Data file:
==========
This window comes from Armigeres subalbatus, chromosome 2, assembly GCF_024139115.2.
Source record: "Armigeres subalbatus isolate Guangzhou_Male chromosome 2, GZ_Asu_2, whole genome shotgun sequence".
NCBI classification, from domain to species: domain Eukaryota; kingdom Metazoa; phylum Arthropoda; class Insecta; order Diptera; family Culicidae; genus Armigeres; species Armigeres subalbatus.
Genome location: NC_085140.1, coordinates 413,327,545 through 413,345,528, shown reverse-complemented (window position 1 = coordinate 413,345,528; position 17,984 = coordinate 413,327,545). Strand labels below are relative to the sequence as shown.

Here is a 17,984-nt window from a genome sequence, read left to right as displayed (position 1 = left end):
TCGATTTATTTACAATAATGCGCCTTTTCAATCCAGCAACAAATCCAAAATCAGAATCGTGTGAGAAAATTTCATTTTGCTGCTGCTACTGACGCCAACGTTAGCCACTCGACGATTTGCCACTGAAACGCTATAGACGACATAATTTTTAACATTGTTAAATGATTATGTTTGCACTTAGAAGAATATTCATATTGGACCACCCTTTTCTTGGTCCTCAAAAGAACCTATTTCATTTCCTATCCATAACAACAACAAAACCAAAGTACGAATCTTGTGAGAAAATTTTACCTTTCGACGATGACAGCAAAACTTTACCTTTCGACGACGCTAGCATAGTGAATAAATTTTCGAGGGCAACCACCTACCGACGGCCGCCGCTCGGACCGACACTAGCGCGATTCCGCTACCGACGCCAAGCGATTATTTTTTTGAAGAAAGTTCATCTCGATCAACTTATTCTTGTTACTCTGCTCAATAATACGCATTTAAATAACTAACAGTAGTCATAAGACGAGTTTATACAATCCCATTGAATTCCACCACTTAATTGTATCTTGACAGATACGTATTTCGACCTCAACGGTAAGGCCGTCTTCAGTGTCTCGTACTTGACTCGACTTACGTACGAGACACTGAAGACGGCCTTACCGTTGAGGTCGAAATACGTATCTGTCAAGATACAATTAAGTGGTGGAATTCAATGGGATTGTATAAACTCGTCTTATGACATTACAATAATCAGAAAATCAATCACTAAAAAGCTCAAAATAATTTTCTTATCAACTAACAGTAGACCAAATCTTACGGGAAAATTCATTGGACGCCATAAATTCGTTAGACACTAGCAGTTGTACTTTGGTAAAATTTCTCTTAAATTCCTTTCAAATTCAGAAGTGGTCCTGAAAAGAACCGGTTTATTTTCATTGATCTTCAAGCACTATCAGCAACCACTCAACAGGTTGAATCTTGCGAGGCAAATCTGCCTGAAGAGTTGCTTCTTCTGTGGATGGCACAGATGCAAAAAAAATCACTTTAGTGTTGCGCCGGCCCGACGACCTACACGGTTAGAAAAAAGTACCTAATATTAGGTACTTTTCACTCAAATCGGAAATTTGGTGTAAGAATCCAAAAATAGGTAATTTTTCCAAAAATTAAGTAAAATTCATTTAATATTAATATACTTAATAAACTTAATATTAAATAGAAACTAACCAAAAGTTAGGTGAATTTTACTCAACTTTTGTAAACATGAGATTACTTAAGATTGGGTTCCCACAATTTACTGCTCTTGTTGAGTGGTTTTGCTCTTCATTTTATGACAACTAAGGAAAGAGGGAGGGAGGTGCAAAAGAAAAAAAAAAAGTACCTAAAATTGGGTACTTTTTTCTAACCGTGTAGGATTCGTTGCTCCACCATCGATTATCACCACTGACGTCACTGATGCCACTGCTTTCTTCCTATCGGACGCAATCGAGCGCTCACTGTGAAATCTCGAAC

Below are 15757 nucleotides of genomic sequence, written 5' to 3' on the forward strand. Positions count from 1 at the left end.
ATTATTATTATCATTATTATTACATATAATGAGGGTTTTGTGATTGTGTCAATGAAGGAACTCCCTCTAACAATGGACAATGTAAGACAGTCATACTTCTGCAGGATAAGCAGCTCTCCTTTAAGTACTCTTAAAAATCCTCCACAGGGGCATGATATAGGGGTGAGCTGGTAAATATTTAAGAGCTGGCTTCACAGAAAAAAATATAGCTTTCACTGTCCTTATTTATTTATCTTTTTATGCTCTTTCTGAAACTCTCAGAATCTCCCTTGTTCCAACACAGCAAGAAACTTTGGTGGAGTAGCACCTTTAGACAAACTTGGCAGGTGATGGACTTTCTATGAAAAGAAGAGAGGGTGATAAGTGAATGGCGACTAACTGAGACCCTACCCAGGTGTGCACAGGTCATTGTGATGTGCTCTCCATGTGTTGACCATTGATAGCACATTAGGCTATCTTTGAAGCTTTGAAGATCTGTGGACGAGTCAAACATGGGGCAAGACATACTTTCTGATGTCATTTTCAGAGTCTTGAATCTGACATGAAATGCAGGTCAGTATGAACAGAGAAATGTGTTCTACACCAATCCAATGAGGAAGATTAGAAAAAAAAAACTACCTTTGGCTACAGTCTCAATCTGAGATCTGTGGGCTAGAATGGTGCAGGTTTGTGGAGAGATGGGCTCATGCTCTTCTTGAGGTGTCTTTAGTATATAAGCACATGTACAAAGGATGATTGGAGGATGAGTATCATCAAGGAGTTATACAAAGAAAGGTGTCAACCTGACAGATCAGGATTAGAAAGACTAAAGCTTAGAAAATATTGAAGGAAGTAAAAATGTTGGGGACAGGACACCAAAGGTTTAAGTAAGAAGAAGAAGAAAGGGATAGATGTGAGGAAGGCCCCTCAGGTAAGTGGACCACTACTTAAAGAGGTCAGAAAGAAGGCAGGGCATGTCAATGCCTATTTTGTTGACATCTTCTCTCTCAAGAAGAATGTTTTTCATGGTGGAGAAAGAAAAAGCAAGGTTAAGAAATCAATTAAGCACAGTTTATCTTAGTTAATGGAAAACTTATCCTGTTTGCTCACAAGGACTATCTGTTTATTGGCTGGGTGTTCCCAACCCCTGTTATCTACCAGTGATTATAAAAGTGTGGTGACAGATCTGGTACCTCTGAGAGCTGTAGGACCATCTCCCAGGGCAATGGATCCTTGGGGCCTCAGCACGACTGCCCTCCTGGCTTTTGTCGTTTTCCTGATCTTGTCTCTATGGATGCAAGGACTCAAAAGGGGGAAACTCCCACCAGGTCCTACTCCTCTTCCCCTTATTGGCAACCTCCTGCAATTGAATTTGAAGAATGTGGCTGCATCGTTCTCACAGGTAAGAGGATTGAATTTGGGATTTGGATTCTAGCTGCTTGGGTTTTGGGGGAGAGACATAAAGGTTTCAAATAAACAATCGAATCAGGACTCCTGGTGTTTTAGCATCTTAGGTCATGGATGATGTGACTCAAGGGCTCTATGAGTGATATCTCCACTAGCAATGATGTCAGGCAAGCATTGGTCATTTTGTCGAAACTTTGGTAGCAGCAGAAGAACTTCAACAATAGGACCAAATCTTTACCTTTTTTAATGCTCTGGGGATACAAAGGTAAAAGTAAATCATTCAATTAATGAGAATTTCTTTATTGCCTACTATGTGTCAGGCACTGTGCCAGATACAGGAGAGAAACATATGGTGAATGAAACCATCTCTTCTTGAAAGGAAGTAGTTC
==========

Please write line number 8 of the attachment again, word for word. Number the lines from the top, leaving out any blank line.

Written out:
ATTATTATTATCATTATTATTACATATAATGAGGGTTTTGTGATTGTGTCAATGAAGGAACTCCCTCTAACAATGGACAATGTAAGACAGTCATACTTCTGCAGGATAAGCAGCTCTCCTTTAAGTACTCTTAAAAATCCTCCACAGGGGCATGATATAGGGGTGAGCTGGTAAATATTTAAGAGCTGGCTTCACAGAAAAAAATATAGCTTTCACTGTCCTTATTTATTTATCTTTTTATGCTCTTTCTGAAACTCTCAGAATCTCCCTTGTTCCAACACAGCAAGAAACTTTGGTGGAGTAGCACCTTTAGACAAACTTGGCAGGTGATGGACTTTCTATGAAAAGAAGAGAGGGTGATAAGTGAATGGCGACTAACTGAGACCCTACCCAGGTGTGCACAGGTCATTGTGATGTGCTCTCCATGTGTTGACCATTGATAGCACATTAGGCTATCTTTGAAGCTTTGAAGATCTGTGGACGAGTCAAACATGGGGCAAGACATACTTTCTGATGTCATTTTCAGAGTCTTGAATCTGACATGAAATGCAGGTCAGTATGAACAGAGAAATGTGTTCTACACCAATCCAATGAGGAAGATTAGAAAAAAAAAACTACCTTTGGCTACAGTCTCAATCTGAGATCTGTGGGCTAGAATGGTGCAGGTTTGTGGAGAGATGGGCTCATGCTCTTCTTGAGGTGTCTTTAGTATATAAGCACATGTACAAAGGATGATTGGAGGATGAGTATCATCAAGGAGTTATACAAAGAAAGGTGTCAACCTGACAGATCAGGATTAGAAAGACTAAAGCTTAGAAAATATTGAAGGAAGTAAAAATGTTGGGGACAGGACACCAAAGGTTTAAGTAAGAAGAAGAAGAAAGGGATAGATGTGAGGAAGGCCCCTCAGGTAAGTGGACCACTACTTAAAGAGGTCAGAAAGAAGGCAGGGCATGTCAATGCCTATTTTGTTGACATCTTCTCTCTCAAGAAGAATGTTTTTCATGGTGGAGAAAGAAAAAGCAAGGTTAAGAAATCAATTAAGCACAGTTTATCTTAGTTAATGGAAAACTTATCCTGTTTGCTCACAAGGACTATCTGTTTATTGGCTGGGTGTTCCCAACCCCTGTTATCTACCAGTGATTATAAAAGTGTGGTGACAGATCTGGTACCTCTGAGAGCTGTAGGACCATCTCCCAGGGCAATGGATCCTTGGGGCCTCAGCACGACTGCCCTCCTGGCTTTTGTCGTTTTCCTGATCTTGTCTCTATGGATGCAAGGACTCAAAAGGGGGAAACTCCCACCAGGTCCTACTCCTCTTCCCCTTATTGGCAACCTCCTGCAATTGAATTTGAAGAATGTGGCTGCATCGTTCTCACAGGTAAGAGGATTGAATTTGGGATTTGGATTCTAGCTGCTTGGGTTTTGGGGGAGAGACATAAAGGTTTCAAATAAACAATCGAATCAGGACTCCTGGTGTTTTAGCATCTTAGGTCATGGATGATGTGACTCAAGGGCTCTATGAGTGATATCTCCACTAGCAATGATGTCAGGCAAGCATTGGTCATTTTGTCGAAACTTTGGTAGCAGCAGAAGAACTTCAACAATAGGACCAAATCTTTACCTTTTTTAATGCTCTGGGGATACAAAGGTAAAAGTAAATCATTCAATTAATGAGAATTTCTTTATTGCCTACTATGTGTCAGGCACTGTGCCAGATACAGGAGAGAAACATATGGTGAATGAAACCATCTCTTCTTGAAAGGAAGTAGTTC